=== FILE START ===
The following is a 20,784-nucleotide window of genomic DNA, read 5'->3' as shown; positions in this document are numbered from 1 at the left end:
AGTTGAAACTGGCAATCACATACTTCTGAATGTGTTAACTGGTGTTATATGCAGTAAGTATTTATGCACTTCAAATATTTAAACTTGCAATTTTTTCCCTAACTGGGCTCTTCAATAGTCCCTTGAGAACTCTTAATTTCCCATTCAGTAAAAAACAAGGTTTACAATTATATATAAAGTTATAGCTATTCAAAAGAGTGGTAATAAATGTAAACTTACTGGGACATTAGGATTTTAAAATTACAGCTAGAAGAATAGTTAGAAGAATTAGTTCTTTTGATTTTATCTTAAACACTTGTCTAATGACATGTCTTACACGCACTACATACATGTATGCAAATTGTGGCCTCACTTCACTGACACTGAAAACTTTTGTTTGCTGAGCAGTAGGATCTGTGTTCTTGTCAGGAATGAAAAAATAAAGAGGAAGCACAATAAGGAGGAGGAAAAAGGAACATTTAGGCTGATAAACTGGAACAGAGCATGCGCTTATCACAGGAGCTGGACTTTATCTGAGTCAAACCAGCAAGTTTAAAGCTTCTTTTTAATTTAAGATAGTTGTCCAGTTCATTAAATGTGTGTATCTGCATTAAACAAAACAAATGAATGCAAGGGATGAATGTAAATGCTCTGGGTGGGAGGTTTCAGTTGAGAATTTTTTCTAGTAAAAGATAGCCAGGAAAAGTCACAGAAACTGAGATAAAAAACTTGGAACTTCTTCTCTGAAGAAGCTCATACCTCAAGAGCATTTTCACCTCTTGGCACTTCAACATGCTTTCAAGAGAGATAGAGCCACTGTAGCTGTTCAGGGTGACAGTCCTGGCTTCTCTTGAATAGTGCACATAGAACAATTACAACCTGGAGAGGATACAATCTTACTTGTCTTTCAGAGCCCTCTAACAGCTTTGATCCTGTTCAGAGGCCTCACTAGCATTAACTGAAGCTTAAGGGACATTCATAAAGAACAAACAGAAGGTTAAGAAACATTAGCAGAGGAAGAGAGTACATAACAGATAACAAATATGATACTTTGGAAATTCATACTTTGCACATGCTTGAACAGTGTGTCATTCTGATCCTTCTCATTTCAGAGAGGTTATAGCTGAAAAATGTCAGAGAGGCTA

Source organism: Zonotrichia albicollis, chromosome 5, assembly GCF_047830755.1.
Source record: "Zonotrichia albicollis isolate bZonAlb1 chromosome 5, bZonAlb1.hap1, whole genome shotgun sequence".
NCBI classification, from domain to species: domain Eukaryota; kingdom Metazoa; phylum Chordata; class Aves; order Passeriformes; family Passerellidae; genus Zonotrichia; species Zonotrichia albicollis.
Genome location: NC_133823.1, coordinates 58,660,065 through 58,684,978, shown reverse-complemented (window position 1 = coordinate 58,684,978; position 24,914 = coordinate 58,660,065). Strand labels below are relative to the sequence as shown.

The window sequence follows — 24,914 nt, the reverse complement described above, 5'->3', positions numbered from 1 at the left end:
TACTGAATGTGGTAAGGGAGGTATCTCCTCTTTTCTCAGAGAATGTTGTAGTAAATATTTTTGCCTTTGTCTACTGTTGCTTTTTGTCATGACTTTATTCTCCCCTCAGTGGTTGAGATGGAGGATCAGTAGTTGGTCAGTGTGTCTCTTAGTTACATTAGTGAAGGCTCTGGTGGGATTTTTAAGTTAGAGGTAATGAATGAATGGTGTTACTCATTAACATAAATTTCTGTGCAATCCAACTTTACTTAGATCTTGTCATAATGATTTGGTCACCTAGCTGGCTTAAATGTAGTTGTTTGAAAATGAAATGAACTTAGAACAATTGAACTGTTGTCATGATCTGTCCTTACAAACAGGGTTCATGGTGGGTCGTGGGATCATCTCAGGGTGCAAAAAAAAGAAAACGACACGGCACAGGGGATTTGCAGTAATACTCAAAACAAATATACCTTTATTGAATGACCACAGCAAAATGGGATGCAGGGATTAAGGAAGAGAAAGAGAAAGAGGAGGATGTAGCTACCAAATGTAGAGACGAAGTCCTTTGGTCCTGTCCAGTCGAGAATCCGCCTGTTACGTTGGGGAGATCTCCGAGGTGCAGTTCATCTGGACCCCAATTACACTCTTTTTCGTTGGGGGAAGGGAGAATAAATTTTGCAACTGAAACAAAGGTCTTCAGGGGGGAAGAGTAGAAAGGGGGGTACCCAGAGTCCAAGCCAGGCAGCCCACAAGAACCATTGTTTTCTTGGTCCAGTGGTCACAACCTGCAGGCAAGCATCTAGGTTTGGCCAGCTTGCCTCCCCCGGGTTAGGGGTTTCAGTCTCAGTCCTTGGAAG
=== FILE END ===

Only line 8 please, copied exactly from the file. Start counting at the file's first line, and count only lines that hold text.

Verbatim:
TACTGAATGTGGTAAGGGAGGTATCTCCTCTTTTCTCAGAGAATGTTGTAGTAAATATTTTTGCCTTTGTCTACTGTTGCTTTTTGTCATGACTTTATTCTCCCCTCAGTGGTTGAGATGGAGGATCAGTAGTTGGTCAGTGTGTCTCTTAGTTACATTAGTGAAGGCTCTGGTGGGATTTTTAAGTTAGAGGTAATGAATGAATGGTGTTACTCATTAACATAAATTTCTGTGCAATCCAACTTTACTTAGATCTTGTCATAATGATTTGGTCACCTAGCTGGCTTAAATGTAGTTGTTTGAAAATGAAATGAACTTAGAACAATTGAACTGTTGTCATGATCTGTCCTTACAAACAGGGTTCATGGTGGGTCGTGGGATCATCTCAGGGTGCAAAAAAAAGAAAACGACACGGCACAGGGGATTTGCAGTAATACTCAAAACAAATATACCTTTATTGAATGACCACAGCAAAATGGGATGCAGGGATTAAGGAAGAGAAAGAGAAAGAGGAGGATGTAGCTACCAAATGTAGAGACGAAGTCCTTTGGTCCTGTCCAGTCGAGAATCCGCCTGTTACGTTGGGGAGATCTCCGAGGTGCAGTTCATCTGGACCCCAATTACACTCTTTTTCGTTGGGGGAAGGGAGAATAAATTTTGCAACTGAAACAAAGGTCTTCAGGGGGGAAGAGTAGAAAGGGGGGTACCCAGAGTCCAAGCCAGGCAGCCCACAAGAACCATTGTTTTCTTGGTCCAGTGGTCACAACCTGCAGGCAAGCATCTAGGTTTGGCCAGCTTGCCTCCCCCGGGTTAGGGGTTTCAGTCTCAGTCCTTGGAAG